When to Start Sleep Training – Best Practices From a Sleep Trainer
If your baby sleeping for more than two hours at a time is as rare as $100,000 magically appearing in your bank account, you might be wondering when to start sleep training. But, experts recommend waiting until baby is around three or four months before diving into the tricky, but effective, realms of sleep training and schedules.
Wondering why you need to wait? Here are a couple factors impacting baby’s sleep that are only dissolved by time.
When to Start Sleep Training – Developing Circadian Rhythms
For the first twelve weeks of their life, baby has trouble understanding if it’s night or day – this confusion is caused by baby’s circadian rhythm being off beat. The circadian rhythm is a biological cycle that is like a 24-hour internal clock ticking in the background of the mind, with the clock telling the body when it’s time to be sleepy, and when it’s time to be alert.
When the circadian rhythm is working properly the brain sends a signal to the body to release melatonin (a hormone that makes the body tired) when it senses darkness, and when it perceives light, the mind tells the body to be alert.
The immaturity of baby’s circadian rhythm is especially apparent in their first weeks of life, when they spread their sleep time pretty evenly throughout the day and night. As baby ages, they progressively get better at clocking more shut eye in the dark hours, and consistent naps in the light hours, but you should expect baby to keep wonky sleep hours for a few months.
So, just let nature take its course for baby’s first three months and know that there’s little you can do to make baby’s internal clock follow your preferred sleep schedule. For many babies, this “clock” isn’t fully functioning until the four month mark.
If the circadian rhythm has little control over baby’s sleep during this early time, what does? Getting (liquid) food.
When to Start Sleep Training – Need for Frequent Feedings
Baby’s small stomach is also a cause of their short bouts of sleep. Breast milk and formula is quickly digested by newborns, causing many babies to call out for milky nourishment every two to three hours. Newborns need to be fed about 8-12 times every 24 hours, and the American Academy of Pediatrics recommends newborns be fed “whenever they show signs of hunger.”
But, by the three month mark baby’s stomach has grown, which allows them to have a “fuller tank” that will keep them satiated (and asleep!) for longer stretches – at this age most babies need to be fed six to eight times a day. And around baby’s four month birthday they can likely go 8 to 12 hours without needing a feeding at night.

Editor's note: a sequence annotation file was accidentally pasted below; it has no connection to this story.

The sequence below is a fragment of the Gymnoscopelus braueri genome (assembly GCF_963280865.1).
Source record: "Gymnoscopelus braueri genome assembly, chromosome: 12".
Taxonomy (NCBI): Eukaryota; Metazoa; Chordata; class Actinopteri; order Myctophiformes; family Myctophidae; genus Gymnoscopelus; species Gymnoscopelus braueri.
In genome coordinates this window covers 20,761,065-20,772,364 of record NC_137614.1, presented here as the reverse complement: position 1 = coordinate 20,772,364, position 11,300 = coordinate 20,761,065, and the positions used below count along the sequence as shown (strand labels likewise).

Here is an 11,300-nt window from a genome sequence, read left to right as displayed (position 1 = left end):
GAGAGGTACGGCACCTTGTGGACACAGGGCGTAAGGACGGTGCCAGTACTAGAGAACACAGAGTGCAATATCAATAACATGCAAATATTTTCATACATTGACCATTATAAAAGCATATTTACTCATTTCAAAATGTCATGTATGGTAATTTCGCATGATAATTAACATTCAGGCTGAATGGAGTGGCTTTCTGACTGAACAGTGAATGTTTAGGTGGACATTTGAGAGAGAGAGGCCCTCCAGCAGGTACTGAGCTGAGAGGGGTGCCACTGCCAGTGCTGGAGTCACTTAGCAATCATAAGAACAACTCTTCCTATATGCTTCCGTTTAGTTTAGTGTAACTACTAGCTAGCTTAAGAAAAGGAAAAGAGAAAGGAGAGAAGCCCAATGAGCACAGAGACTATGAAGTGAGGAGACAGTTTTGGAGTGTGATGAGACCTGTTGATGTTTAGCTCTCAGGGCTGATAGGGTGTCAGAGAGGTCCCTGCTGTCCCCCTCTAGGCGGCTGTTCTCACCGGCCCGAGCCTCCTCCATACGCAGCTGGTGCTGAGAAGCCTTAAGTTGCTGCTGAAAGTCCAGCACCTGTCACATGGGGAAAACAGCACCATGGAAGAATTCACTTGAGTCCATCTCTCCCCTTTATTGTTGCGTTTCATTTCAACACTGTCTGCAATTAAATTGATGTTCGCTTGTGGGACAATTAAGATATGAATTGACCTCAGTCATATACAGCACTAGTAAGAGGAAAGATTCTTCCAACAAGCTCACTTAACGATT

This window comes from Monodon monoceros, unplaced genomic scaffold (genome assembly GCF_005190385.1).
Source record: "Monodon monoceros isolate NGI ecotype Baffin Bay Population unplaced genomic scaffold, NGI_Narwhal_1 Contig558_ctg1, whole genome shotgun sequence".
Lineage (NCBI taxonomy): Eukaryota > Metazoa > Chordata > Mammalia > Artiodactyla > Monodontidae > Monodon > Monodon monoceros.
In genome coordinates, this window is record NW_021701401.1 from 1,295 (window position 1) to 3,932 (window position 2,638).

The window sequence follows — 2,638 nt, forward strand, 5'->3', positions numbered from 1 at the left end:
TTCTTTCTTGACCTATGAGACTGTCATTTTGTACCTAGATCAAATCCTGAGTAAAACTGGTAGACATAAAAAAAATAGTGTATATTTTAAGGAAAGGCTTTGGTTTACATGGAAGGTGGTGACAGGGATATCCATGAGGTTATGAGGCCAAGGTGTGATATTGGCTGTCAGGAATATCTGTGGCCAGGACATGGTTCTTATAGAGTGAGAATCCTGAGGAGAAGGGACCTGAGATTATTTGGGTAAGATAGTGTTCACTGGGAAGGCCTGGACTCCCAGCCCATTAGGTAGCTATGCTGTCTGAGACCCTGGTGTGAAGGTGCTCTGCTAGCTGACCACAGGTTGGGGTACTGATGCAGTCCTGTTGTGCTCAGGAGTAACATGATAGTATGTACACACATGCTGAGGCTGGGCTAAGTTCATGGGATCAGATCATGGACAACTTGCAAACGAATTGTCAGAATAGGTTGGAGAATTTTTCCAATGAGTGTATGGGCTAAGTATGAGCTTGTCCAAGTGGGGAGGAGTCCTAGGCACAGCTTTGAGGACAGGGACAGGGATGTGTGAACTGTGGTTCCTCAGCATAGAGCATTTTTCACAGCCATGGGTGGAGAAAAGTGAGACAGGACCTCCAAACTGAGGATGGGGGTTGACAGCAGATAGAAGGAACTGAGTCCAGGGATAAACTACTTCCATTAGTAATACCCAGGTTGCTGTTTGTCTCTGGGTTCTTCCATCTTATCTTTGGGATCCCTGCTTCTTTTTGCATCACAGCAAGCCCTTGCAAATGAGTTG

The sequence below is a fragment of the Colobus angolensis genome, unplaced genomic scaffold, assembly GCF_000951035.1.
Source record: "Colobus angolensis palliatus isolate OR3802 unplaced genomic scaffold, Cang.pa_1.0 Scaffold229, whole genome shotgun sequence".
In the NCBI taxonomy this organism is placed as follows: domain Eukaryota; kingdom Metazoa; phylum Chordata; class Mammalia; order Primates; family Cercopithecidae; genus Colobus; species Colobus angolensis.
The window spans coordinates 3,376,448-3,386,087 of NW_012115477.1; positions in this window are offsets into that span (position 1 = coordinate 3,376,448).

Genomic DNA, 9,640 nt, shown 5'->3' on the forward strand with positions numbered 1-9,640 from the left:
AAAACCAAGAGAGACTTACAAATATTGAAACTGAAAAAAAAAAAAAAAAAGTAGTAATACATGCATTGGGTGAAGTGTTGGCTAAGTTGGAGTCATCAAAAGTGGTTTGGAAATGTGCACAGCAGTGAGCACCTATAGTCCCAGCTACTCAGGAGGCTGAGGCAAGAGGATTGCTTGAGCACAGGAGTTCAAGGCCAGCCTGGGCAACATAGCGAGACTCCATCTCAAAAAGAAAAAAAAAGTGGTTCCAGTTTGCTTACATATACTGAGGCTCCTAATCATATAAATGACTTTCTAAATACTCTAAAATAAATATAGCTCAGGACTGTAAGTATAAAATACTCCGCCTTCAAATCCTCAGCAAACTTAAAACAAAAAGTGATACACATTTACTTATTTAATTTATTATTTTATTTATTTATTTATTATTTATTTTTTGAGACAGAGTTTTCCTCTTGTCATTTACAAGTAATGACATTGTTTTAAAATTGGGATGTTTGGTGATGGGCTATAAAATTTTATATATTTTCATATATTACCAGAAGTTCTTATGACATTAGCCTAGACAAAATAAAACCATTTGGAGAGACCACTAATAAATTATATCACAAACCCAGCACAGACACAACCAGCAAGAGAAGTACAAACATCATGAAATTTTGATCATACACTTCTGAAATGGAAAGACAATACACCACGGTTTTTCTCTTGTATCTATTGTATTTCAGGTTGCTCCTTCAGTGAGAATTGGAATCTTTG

So, between baby’s three and four month birthday all systems should be primed to start sleep training.
What to Do: The Feed – Play – Sleep Routine
What are the three main things (besides lots of cuddles!) babies need? Well according to experts, it’s food, play, and sleep – in that order.
The logic behind the order of this routine is that babies generally have a spike in alertness and energy after eating, become sleepy after a stretch of play, and are hungry after getting some sleep.
To make sure baby becomes energized instead of sleepy when they eat, offer the breast or bottle in a well-lit room where they won’t receive sleepy-time signals. When it’s time to transition from play to sleep, keep it short and sweet by reading a book or singing a lulling song. When baby wakes up, feed them as quickly as possible so they associate feedings with recharging their energy, instead of drifting into dreams.
Determine the proper timing of this routine by keeping track of when your baby typically seems hungry, alert, and sleepy and base your routine off that timing. Because sleep deprivation can make the memory murky, you can set a timer to remind you when it’s time to start transitioning from one activity to another as you’re getting used to the routine – it will eventually become second nature.
Like most things in life, you may have to go through some trial and error before settling on timing that best suits you and baby.